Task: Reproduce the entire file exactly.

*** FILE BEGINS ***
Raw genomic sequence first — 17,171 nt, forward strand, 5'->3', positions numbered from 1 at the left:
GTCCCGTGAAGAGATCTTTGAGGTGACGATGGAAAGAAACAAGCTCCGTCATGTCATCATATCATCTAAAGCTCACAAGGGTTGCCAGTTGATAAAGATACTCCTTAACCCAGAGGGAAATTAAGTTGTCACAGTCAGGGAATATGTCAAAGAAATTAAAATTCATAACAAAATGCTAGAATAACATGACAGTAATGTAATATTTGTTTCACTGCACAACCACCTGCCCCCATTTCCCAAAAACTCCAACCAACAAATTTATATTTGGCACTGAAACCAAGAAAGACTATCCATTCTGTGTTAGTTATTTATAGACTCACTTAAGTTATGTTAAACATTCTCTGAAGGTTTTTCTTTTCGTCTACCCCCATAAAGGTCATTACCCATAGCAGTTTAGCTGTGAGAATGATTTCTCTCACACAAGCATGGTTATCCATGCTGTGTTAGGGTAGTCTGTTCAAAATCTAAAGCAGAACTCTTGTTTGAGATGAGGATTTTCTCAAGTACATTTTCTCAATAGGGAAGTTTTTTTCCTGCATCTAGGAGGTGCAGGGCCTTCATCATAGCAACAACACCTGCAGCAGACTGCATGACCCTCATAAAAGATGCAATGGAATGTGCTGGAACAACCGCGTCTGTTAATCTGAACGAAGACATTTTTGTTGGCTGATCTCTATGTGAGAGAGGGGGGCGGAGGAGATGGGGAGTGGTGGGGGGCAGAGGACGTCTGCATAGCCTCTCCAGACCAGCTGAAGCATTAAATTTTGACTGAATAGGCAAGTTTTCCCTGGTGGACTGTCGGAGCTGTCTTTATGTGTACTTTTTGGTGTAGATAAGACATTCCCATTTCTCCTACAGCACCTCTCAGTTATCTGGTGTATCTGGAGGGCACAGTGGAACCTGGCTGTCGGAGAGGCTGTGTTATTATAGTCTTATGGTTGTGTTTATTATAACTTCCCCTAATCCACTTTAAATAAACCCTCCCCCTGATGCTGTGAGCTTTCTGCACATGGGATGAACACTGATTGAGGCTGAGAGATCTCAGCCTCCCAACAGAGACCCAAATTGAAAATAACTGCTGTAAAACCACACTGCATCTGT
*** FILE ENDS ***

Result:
Raw genomic sequence first — 17,171 nt, forward strand, 5'->3', positions numbered from 1 at the left:
GTCCCGTGAAGAGATCTTTGAGGTGACGATGGAAAGAAACAAGCTCCGTCATGTCATCATATCATCTAAAGCTCACAAGGGTTGCCAGTTGATAAAGATACTCCTTAACCCAGAGGGAAATTAAGTTGTCACAGTCAGGGAATATGTCAAAGAAATTAAAATTCATAACAAAATGCTAGAATAACATGACAGTAATGTAATATTTGTTTCACTGCACAACCACCTGCCCCCATTTCCCAAAAACTCCAACCAACAAATTTATATTTGGCACTGAAACCAAGAAAGACTATCCATTCTGTGTTAGTTATTTATAGACTCACTTAAGTTATGTTAAACATTCTCTGAAGGTTTTTCTTTTCGTCTACCCCCATAAAGGTCATTACCCATAGCAGTTTAGCTGTGAGAATGATTTCTCTCACACAAGCATGGTTATCCATGCTGTGTTAGGGTAGTCTGTTCAAAATCTAAAGCAGAACTCTTGTTTGAGATGAGGATTTTCTCAAGTACATTTTCTCAATAGGGAAGTTTTTTTCCTGCATCTAGGAGGTGCAGGGCCTTCATCATAGCAACAACACCTGCAGCAGACTGCATGACCCTCATAAAAGATGCAATGGAATGTGCTGGAACAACCGCGTCTGTTAATCTGAACGAAGACATTTTTGTTGGCTGATCTCTATGTGAGAGAGGGGGGCGGAGGAGATGGGGAGTGGTGGGGGGCAGAGGACGTCTGCATAGCCTCTCCAGACCAGCTGAAGCATTAAATTTTGACTGAATAGGCAAGTTTTCCCTGGTGGACTGTCGGAGCTGTCTTTATGTGTACTTTTTGGTGTAGATAAGACATTCCCATTTCTCCTACAGCACCTCTCAGTTATCTGGTGTATCTGGAGGGCACAGTGGAACCTGGCTGTCGGAGAGGCTGTGTTATTATAGTCTTATGGTTGTGTTTATTATAACTTCCCCTAATCCACTTTAAATAAACCCTCCCCCTGATGCTGTGAGCTTTCTGCACATGGGATGAACACTGATTGAGGCTGAGAGATCTCAGCCTCCCAACAGAGACCCAAATTGAAAATAACTGCTGTAAAACCACACTGCATCTGT